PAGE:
Two years, three months and twenty-six days (and counting) ago on June 23, 2016, the UK voted to leave the EU. The date of the UK leaving is currently set at March 29, 2019 – almost three years after the vote. It could be postponed further. In the case of a transitional arrangement that could last until at least the end of 2020, possibly beyond the general election in 2022. That would total an enormous six years after the historic vote.
EU mandarins as well as Whitehall mandarins will tell you it must be this way because the relationship Britain has with the EU is too complex to untangle sooner. However, history offers a different angle.
World War I lasted four years, World War II lasted six. Perhaps it’s easier to conquer and then lose an entire continent than to separate two jurisdictions peacefully.
Instead, look at Czechoslovakia, the country where I was born but a country I never think of as my birthplace. That is because before I knew it, before I even went to school for the first time, it not only transformed from a socialist republic and a Soviet satellite to a liberal democracy, it also split into two nations. All I ever knew, therefore, was the Czech Republic. All the turbulent history – Václav Havel elected President, the Velvet Revolution, the first free election, the beginning of economic transformation, Václav Klaus elected Prime Minister, the Velvet Divorce – happened within the first six years of my life.
The curious thing about this is the Velvet Divorce. Let me just briefly remind you of the timeline. The pivotal elections that took place on June 5 & 6, 1992 saw Václav Klaus’s party in the Czech Republic and Vladimír Mečiar’s party in Slovakia both take the lion’s share of the votes both in their respective state parliaments and the federal parliament (Czechoslovakia had already been a federation for over 20 years at this point)
Tensions erupted quickly. The Czech PM Václav Klaus met the Slovak PM Vladimír Mečiar in Brno on July 8 and they agreed to split the federation up. The agreement was signed on August 26 and Václav Havel resigned his seat in the meantime (July 20). By November 13, a law was enacted on how the federal assets were going to be divvied up and twelve days later, an act was passed that set the dissolution date at December 31. Complex matters such as the continuity of the Czech Parliament, continuity of the laws, arrangements for courts and so on were all swiftly determined on December. A new Czech Constitution was passed on December 16.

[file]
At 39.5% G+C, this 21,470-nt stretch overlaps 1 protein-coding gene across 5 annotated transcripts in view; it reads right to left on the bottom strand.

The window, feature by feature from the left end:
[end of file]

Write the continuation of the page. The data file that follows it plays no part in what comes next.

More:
Czechoslovakia dissolved at New Year’s Eve midnight. When the people wake up the next morning, they had new nationalities. The Czech Parliament re-elected Václav Havel president on January 26.
Within a mere six months, a comprehensive settlement had been agreed and activated. Immobile assets were distributed to the country where they sat, mobile assets and assets abroad were distributed according to the rough population ratio 2:1. Amendments to international treaties signed by Czechoslovakia were negotiated and signed very quickly by both new republics, confirming the continuation of such treaties. In 1996, the two countries signed a protocol specifying the distribution of duties enshrined by treaties signed as Czechoslovakia.
A customs union between the Czech Republic and the Slovak Republic was enacted into law quickly, including free trade in services, supported by a standard arbitration. It is a standard customs-union agreement that is short, easy to understand, does not attempt to dictate the regulatory standards, and saw no need set up an international court. All of this was happening whilst Czechoslovakia and its member countries were undergoing a massive economic transformation.
Czechoslovakia was privatizing on an unprecedented scale at an unprecedented pace. In a way, it was like Brexit and the UK’s 1980s privatization combined, only a lot more complicated. Whereas the 1980s UK privatized two companies a year, the early 1990s Czechoslovakia privatized two companies an hour. Taken together, these companies’ accounting value was a big share of the GDP. The voucher privatization alone (there were other methods of privatization) privatized companies worth one third of Czechoslovak GDP. All of this was taking place at the exact same time the republics were being separated.
Let us not forget the fact that Czechoslovakia was also a currency union. The original idea was that the currency would continue after the separation but the Czechoslovak koruna outlived Czechoslovakia by a mere six weeks.
Where there is a will, there is a way. Two things made this possible: Klaus’s insistence that it must happen fast before organized interests in business as well as government could mount a successful defense of the status quo. Then the fact that the two newly created governments, for all the tension between them, worked together to apply current or previous arrangements in good faith and wherever questions or differences arose, they sought an amicable solution where none of the parties would score a win for their side but one where future cooperation could be maintained.
Nobody was putting forward divorce bills or ridiculous notions of planes not flying, trucks stuck at the border, licenses not being recognized, or one country continuing to have jurisdiction over the other for the next 100 years. Time, and good faith, were of the essence.
If Czechs and Slovaks were able to separate an entire country in six months, surely Whitehall and Berlaymont can find a way to separate one member state sooner than in six years.
Článek původně vyšel v pozměněné verzi na webu BrexirCentral pod názvem If Czechoslovakia could be split up in six months in 1992, why should Brexit take six years?